The motion judge also noted that the parties had filed a joint federal tax return that reported the non-passive income and dividends. Because of its inclusion on the case information statement, and the joint tax return, the judge found that the LLC was “a relevant consideration when considering the alimony factors and/or equitable distribution factors. . . of this matter and [is] within the rage of matters that should be discoverable.” As a result, the motion to quash was denied under an order dated September 27, 2013, with the judge reserving the right to asses fees against any party that was uncooperative or failed to negotiate in good faith.

Another subpoena was issued on February 7, 2014, which requested the production of specific documents from Durnan. While Durnan did provide some of the requested documents, and an affidavit in response to the second subpoena, John contended that the supplied documentation was “materially deficient: and failed to address specific requests set forth in the subpoena. Subsequently, the Family Part judge ordered, on two separate occasions, that Durnan comply with the subpoena. In January 2015, John filed a motion which sought three things. First, to direct Durnan and to produce the records requested in the subpoena. Second, to find Durnan and the LLC in contempt of the previous orders. And finally, to impose counsel fees and costs against Durnan. In response, Durnan provided a seven page letter to the judge in response to the motion, and appeared pro se at oral argument on the motion. Durnan argued that he had either provided the requested documents or the documents did not exist and. He also claimed that Sarah had never received any money from the LLC.

The second Family Part Judge noted that Durnan had failed to produce discovery documents and responses. Moreover, neither Sarah nor Durnan had provided him with enough documentation to determine if Durnan had completely complied with the subpoenas. Therefore, the judge again ordered Durnan to comply with the subpoenas, also specifically to provide statements from the LLC accounts. The judge further granted counsel fees and cost under Rule 4:23-2, to be paid within ten days. If Durnan failed to pay the fees, the order provided that John could request a civil arrest warrant to the judge for his consideration.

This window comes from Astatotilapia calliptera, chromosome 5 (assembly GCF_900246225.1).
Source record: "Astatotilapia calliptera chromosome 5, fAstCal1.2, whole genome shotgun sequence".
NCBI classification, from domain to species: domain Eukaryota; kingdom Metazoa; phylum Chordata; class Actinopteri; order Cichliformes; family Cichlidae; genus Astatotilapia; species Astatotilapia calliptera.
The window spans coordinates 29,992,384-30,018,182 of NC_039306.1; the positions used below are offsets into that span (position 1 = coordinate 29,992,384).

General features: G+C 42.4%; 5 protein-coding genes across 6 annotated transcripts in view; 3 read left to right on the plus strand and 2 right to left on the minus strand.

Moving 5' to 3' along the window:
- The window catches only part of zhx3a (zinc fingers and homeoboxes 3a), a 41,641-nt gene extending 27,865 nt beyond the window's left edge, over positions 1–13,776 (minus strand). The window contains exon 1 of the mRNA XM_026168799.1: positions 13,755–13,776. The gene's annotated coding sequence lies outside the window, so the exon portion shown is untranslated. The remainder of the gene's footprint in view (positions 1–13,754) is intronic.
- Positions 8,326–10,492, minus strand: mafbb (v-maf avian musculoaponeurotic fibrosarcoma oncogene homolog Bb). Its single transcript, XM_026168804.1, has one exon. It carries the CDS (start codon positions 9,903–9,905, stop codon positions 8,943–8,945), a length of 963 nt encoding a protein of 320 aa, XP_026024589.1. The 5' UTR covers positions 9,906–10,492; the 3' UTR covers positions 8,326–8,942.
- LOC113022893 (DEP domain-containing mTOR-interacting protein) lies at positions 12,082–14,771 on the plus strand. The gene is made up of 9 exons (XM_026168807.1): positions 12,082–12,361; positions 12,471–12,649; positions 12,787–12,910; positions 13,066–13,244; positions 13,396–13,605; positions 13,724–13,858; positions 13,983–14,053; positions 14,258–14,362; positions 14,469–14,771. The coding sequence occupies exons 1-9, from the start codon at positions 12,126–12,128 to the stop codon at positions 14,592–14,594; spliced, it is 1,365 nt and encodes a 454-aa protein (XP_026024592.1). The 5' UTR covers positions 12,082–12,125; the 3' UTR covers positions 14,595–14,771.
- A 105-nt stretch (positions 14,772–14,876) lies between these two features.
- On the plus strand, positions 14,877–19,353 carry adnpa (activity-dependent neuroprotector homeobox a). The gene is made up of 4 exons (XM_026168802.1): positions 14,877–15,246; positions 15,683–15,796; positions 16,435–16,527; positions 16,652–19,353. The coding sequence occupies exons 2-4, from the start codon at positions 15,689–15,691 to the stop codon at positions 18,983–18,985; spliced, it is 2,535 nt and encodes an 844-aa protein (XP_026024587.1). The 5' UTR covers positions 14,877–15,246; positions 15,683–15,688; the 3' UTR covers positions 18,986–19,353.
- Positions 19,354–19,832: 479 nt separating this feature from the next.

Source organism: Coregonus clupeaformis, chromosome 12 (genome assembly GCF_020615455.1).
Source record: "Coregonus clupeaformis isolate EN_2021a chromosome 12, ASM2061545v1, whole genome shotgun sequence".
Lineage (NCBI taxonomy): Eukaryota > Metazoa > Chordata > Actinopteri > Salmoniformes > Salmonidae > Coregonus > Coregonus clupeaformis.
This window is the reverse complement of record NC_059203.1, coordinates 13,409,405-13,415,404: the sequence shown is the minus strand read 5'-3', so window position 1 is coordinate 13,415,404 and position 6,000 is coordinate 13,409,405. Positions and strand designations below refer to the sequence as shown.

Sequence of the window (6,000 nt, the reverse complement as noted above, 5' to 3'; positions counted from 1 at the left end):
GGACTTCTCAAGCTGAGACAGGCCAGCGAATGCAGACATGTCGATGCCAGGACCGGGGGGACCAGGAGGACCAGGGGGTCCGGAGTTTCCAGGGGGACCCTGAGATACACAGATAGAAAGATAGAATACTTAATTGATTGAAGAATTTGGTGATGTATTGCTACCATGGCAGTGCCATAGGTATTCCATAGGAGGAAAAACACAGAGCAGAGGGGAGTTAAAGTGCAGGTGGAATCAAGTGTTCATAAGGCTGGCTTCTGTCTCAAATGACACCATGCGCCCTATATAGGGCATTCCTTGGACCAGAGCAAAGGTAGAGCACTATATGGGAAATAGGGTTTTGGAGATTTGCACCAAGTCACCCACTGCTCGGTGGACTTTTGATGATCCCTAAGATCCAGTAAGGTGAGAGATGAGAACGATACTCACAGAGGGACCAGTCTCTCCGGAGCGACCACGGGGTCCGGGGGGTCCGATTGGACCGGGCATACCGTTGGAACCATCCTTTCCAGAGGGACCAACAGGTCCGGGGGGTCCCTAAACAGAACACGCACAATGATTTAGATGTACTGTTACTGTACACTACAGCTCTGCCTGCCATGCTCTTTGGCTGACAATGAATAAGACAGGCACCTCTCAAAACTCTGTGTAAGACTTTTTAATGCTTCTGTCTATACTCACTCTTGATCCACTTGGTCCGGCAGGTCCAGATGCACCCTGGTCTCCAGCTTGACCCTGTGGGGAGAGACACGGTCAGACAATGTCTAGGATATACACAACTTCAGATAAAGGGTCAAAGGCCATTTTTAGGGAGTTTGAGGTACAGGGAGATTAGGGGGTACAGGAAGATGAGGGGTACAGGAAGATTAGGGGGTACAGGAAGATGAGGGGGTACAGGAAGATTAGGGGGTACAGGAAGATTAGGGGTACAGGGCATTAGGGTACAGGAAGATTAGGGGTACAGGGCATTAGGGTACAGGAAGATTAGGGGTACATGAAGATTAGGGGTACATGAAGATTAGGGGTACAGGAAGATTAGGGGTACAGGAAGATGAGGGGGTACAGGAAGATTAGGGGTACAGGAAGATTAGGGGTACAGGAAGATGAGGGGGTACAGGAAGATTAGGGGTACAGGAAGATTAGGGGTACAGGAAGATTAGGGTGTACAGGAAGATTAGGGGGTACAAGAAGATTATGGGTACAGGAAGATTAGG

Durnan filed an order to show cause for reconsideration. He argued that he was in substantial compliance with the subpoena requests, and that the judge lacked authority to issue sanctions against him as a non-party. His application was denied and Durnan appealed to the New Jersey Appellate Division. On appeal Durnan argued that as a non-party to the divorce he could not be subject to sanctions under Rule 4:23-2(b).

The New Jersey Appellate Division is required to give deference to the Family Part’s decision because the court’s special jurisdiction and expertise in family matters. The New Jersey Appellate Court, however, does not owe a similar deference to a trial judge’s interpretation of the law and the legal consequences that flow from established facts.

Durnan was issued a subpoena under Rule 1:9-2 for the production of documents and attendance at a deposition. Instead of a response, Durnan filed a motion to quash the subpoena. The motion was denied in a detailed written opinion. During the course of the next two years, John requested numerous other documents from Durnan. His failure to comply with these requests resulted in the issuance of two more subpoenas. Ultimately John filed the motion to find Durnan in contempt of the prior orders, and failure to obey the subpoena. Durnan, of course, opposed all of these requests and subpoenas. He stubbornly maintained his belief that the LLC and his monetary matters were not important to the divorce litigation. The New Jersey Appellate Division found that the Family Part judge acted properly in at this point in considering the request the sanctions which he deemed appropriate. The appellate panel found it has been customary to award court costs and counsel fees as necessary to prosecute or defend a matrimonial action in an efficient manner. Furthermore, a trial court has inherent discretionary power to impose sanctions for failure to make discovery, subject only to the requirement that they be just and reasonable given the circumstances. Generally, an appellate court will not interfere in the trial court’s ruling on discovery matters unless there is an abuse of discretion. Therefore, the New Jersey Appellate Division was justified in imposing sanctions against Durnan and the LLC. The counsel fee award was in response to Durnan’s flagrant disobedience and non-compliance with three years of orders.

If you face a similar situation, please contact my office to learn more about how we may help you.